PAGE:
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Health Care Reform Friendly Fire

The Republicans fought against health care reform as if it were all out war, so it is no surprise that even with the bill (finally!) passing last night, they are trying to claim they will get their revenge in the November elections.

A piece in the Washington Post goes so far as to claim that the Dems are hurting themselves:

The lengthy and rancorous debate has inflicted considerable damage on the president and his party. It helped spark the grass-roots “tea party” movement and generated angry town hall meetings last summer that led to some opponents painting Obama as a socialist and a communist for advocating a greater government role in the health-care industry.

You have to be kidding me. So, we should never make any progress as a nation if it angers some bigoted, small-minded, or obnoxious people at town hall meetings? If so, we are doomed as a nation.

Newt Gingrich says that the Obama Democrats “have destroyed their party much as Lyndon Johnson shattered the Democratic Party for 40 years” with the enactment of civil rights legislation in the 1960s.

Ironically, a much better analysis comes from conservative David Frum. He starts out by calling this a “crushing defeat” for the conservatives and Republicans, and arguing that conservatives are being “over-optimistic” about their purported victories come November. But the main point of his excellent article is this:

A huge part of the blame for today’s disaster attaches to conservatives and Republicans ourselves.

By deciding to fight this as an all-or-nothing war, the Republicans set themselves up to get nothing. Once they made this decision, they had to fight every Democratic proposal — even if that proposal is similar to past Republican proposals. Although “Obamacare” has “broad family resemblance to Mitt Romney’s Massachusetts plan” and to Republican proposals that were offered in opposition to Clinton’s health care reform efforts in the 90’s, there was no possibility for compromise.

Worse, the Republican party is finding that alignment with people like Rush Limbaugh and Glenn Beck is turning into a deal with the devil. Frum calls this them the “conservative entertainment industry” and ironically they benefit mightily from the Republican’s defeat. Now they have one more thing to be angry about, and to use to whip their listeners into a frenzy. They win, the Republicans lose.

Make no mistake about it, the Republicans understand this deeply. How else can you explain why — even when they had control of Congress, the presidency, and the Supreme Court — conservatives somehow forgot to make abortion illegal. Anger needs a cause, and an enemy on which to place blame.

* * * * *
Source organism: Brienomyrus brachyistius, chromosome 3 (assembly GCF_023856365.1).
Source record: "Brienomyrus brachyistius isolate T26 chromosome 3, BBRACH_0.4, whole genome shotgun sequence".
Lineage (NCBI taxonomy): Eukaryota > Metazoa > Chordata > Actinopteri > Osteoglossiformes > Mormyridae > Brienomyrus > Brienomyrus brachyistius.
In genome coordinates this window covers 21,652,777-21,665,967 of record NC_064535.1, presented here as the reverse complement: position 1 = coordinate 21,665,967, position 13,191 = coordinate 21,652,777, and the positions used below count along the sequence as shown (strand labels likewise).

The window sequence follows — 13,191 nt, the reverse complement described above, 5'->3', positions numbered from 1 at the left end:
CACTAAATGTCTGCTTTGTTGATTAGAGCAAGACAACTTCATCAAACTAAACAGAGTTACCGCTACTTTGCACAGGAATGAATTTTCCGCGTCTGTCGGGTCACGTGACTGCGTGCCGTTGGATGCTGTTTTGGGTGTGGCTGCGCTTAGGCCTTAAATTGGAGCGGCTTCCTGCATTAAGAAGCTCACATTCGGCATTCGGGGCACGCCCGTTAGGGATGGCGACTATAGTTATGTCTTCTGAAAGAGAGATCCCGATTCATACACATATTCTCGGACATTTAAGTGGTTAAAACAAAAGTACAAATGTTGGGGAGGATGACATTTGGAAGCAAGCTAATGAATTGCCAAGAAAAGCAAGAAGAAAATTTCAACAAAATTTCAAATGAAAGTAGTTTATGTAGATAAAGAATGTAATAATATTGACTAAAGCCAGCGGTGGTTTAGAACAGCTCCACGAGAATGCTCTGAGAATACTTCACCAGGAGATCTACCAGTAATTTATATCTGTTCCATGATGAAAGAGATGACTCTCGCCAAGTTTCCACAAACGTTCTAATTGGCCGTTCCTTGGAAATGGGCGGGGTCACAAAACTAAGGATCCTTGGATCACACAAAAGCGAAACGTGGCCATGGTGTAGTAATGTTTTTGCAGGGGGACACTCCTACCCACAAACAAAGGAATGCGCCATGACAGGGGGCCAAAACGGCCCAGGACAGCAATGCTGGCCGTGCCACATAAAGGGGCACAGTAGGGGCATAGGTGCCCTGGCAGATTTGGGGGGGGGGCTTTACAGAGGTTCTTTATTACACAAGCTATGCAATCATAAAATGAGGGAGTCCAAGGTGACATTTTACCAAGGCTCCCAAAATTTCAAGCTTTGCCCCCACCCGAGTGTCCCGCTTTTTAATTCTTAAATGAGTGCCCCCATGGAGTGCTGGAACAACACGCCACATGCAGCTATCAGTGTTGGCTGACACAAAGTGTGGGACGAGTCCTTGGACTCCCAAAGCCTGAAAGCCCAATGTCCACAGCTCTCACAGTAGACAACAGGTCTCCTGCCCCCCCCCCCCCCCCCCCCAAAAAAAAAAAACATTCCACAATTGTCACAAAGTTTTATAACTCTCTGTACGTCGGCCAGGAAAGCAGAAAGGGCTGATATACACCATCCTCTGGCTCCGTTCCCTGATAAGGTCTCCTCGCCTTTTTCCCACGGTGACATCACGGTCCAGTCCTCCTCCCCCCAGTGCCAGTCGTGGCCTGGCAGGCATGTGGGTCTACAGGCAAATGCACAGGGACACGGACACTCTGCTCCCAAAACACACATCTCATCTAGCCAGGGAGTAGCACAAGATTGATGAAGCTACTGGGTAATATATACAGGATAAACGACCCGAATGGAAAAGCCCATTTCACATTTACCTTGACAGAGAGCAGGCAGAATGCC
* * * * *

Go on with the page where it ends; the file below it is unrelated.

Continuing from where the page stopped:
But personally, I see a silver lining for the Republicans. The era of the politics of Karl Rove suffered a (hopefully) mortal blow last night. To Rove, every issue is political — a game to be played against your enemy — and your enemy is the opposing party, not your country’s true enemies. Republicans pulled out all the stops in their fight against the Democrats, using every dirty trick and lie (e.g., “death panels”, even calling it “fascism” and “socialism” simultaneously, and worse). They spent untold millions of corporate dollars, created fake grass roots movements, and were willing to do anything to win.

And they lost.

My hope is that true conservatives wake up and realize that their leaders are not Karl Rove, Glenn Beck, or even Sarah Palin. That the best policy is not always the one that will whip up your base. That your position can’t be solely opposition to the other party, and that conservatism used to mean more than greed and righteous self interest. I would — and I suspect many other moderates would also — gladly vote for a Republican like that.

Unfortunately, it is unclear that you can teach an old dog new tricks. Today John (the Maverick) McCain said “There will be no cooperation for the rest of the year. They have poisoned the well in what they’ve done and how they’ve done it.”


© Bruce Beattie

UPDATE: Republicans scoff at Frum and double down on being the party of NO! Frum responds with some very concrete and sensible ideas. Is anyone listening?

UPDATE: Frum is fired by the conservative American Enterprise Institute. Must maintain ideological purity, after all!


One Comment

  1. starluna wrote:

    I am inclined to agree that the passage of the health care reform bill was as necessary and as long overdue as the 1965 Civil Rights Act.

    Monday, March 22, 2010 at 8:41 pm | Permalink